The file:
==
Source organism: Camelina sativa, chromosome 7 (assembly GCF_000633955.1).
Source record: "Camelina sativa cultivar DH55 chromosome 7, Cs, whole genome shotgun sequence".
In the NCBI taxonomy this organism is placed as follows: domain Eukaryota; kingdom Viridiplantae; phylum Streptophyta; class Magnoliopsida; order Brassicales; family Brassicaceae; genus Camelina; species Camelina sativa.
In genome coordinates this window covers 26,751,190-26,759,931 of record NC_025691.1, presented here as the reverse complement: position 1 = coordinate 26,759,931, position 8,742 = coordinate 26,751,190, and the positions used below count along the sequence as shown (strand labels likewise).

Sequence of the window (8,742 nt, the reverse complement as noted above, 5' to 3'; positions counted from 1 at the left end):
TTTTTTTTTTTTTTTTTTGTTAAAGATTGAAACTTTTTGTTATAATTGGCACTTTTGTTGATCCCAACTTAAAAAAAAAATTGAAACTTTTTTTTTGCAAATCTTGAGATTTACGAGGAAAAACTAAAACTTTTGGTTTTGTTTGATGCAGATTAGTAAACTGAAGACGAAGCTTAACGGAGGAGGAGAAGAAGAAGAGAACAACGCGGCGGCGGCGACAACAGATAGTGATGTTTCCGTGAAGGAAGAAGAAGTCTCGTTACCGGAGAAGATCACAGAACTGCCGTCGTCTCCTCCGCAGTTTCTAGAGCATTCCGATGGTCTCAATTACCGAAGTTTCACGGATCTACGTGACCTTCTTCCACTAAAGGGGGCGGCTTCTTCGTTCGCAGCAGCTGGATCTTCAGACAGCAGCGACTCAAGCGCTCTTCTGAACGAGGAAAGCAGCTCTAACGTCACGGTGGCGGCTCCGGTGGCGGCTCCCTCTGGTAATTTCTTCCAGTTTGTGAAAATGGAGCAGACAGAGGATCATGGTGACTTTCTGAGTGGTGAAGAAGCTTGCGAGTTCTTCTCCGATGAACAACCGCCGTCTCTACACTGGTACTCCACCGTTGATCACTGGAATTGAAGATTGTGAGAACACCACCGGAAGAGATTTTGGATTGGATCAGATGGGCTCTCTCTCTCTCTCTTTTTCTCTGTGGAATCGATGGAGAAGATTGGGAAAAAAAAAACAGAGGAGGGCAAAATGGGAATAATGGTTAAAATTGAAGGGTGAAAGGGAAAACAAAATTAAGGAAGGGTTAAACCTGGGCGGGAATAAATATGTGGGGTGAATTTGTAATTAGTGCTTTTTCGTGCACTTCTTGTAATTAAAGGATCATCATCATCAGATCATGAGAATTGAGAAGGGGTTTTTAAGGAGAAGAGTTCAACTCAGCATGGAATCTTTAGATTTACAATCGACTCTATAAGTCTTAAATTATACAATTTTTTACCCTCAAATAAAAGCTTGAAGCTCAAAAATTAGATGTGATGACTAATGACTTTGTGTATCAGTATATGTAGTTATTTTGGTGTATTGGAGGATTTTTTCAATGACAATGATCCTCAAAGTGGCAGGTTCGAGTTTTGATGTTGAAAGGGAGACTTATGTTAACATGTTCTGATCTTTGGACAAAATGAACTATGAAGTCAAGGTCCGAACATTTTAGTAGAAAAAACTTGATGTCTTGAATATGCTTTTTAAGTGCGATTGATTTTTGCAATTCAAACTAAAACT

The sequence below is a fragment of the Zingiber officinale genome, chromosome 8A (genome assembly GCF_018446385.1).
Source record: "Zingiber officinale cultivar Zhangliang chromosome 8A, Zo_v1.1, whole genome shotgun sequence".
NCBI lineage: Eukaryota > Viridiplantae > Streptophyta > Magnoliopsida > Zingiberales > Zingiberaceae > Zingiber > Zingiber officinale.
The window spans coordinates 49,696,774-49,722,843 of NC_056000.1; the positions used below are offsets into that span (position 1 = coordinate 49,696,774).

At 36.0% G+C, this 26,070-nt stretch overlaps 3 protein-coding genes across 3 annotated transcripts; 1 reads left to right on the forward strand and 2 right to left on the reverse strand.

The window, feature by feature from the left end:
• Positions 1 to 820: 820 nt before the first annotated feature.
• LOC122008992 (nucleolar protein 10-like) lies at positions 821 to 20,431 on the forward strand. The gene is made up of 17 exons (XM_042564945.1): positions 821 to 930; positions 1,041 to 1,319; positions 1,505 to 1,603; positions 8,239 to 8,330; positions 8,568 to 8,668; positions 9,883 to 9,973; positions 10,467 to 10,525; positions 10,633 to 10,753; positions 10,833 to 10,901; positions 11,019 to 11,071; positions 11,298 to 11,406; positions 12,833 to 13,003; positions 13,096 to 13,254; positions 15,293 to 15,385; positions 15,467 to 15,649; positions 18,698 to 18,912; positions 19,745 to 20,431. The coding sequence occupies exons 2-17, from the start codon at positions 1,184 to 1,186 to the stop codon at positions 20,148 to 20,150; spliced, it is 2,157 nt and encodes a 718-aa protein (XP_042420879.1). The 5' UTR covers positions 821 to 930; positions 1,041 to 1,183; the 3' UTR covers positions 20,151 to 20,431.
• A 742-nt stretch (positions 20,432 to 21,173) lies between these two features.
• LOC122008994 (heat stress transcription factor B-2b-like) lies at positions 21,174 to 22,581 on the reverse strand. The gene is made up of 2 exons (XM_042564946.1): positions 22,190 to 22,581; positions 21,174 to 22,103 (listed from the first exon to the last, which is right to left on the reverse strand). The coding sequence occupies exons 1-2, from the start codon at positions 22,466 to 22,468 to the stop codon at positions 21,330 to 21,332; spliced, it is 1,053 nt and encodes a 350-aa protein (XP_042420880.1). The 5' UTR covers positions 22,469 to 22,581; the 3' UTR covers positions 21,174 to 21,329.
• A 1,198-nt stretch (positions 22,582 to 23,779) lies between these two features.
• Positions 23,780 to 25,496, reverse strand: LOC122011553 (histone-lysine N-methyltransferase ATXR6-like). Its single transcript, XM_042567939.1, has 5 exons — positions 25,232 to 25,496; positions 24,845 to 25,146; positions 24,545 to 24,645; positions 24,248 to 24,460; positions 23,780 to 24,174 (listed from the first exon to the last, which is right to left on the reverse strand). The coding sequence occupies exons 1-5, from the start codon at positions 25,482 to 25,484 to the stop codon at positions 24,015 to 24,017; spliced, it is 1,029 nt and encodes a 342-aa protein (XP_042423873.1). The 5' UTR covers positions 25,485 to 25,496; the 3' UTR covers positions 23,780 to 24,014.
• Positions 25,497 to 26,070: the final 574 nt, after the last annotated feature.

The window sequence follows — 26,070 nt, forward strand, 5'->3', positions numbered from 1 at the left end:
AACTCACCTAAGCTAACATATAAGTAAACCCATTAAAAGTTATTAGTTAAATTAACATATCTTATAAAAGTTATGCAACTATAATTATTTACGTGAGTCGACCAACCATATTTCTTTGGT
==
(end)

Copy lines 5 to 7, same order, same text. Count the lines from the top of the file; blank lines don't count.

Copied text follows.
Sequence of the window (8,742 nt, the reverse complement as noted above, 5' to 3'; positions counted from 1 at the left end):
TTTTTTTTTTTTTTTTTTGTTAAAGATTGAAACTTTTTGTTATAATTGGCACTTTTGTTGATCCCAACTTAAAAAAAAAATTGAAACTTTTTTTTTGCAAATCTTGAGATTTACGAGGAAAAACTAAAACTTTTGGTTTTGTTTGATGCAGATTAGTAAACTGAAGACGAAGCTTAACGGAGGAGGAGAAGAAGAAGAGAACAACGCGGCGGCGGCGACAACAGATAGTGATGTTTCCGTGAAGGAAGAAGAAGTCTCGTTACCGGAGAAGATCACAGAACTGCCGTCGTCTCCTCCGCAGTTTCTAGAGCATTCCGATGGTCTCAATTACCGAAGTTTCACGGATCTACGTGACCTTCTTCCACTAAAGGGGGCGGCTTCTTCGTTCGCAGCAGCTGGATCTTCAGACAGCAGCGACTCAAGCGCTCTTCTGAACGAGGAAAGCAGCTCTAACGTCACGGTGGCGGCTCCGGTGGCGGCTCCCTCTGGTAATTTCTTCCAGTTTGTGAAAATGGAGCAGACAGAGGATCATGGTGACTTTCTGAGTGGTGAAGAAGCTTGCGAGTTCTTCTCCGATGAACAACCGCCGTCTCTACACTGGTACTCCACCGTTGATCACTGGAATTGAAGATTGTGAGAACACCACCGGAAGAGATTTTGGATTGGATCAGATGGGCTCTCTCTCTCTCTCTTTTTCTCTGTGGAATCGATGGAGAAGATTGGGAAAAAAAAAACAGAGGAGGGCAAAATGGGAATAATGGTTAAAATTGAAGGGTGAAAGGGAAAACAAAATTAAGGAAGGGTTAAACCTGGGCGGGAATAAATATGTGGGGTGAATTTGTAATTAGTGCTTTTTCGTGCACTTCTTGTAATTAAAGGATCATCATCATCAGATCATGAGAATTGAGAAGGGGTTTTTAAGGAGAAGAGTTCAACTCAGCATGGAATCTTTAGATTTACAATCGACTCTATAAGTCTTAAATTATACAATTTTTTACCCTCAAATAAAAGCTTGAAGCTCAAAAATTAGATGTGATGACTAATGACTTTGTGTATCAGTATATGTAGTTATTTTGGTGTATTGGAGGATTTTTTCAATGACAATGATCCTCAAAGTGGCAGGTTCGAGTTTTGATGTTGAAAGGGAGACTTATGTTAACATGTTCTGATCTTTGGACAAAATGAACTATGAAGTCAAGGTCCGAACATTTTAGTAGAAAAAACTTGATGTCTTGAATATGCTTTTTAAGTGCGATTGATTTTTGCAATTCAAACTAAAACT

The sequence below is a fragment of the Zingiber officinale genome, chromosome 8A (genome assembly GCF_018446385.1).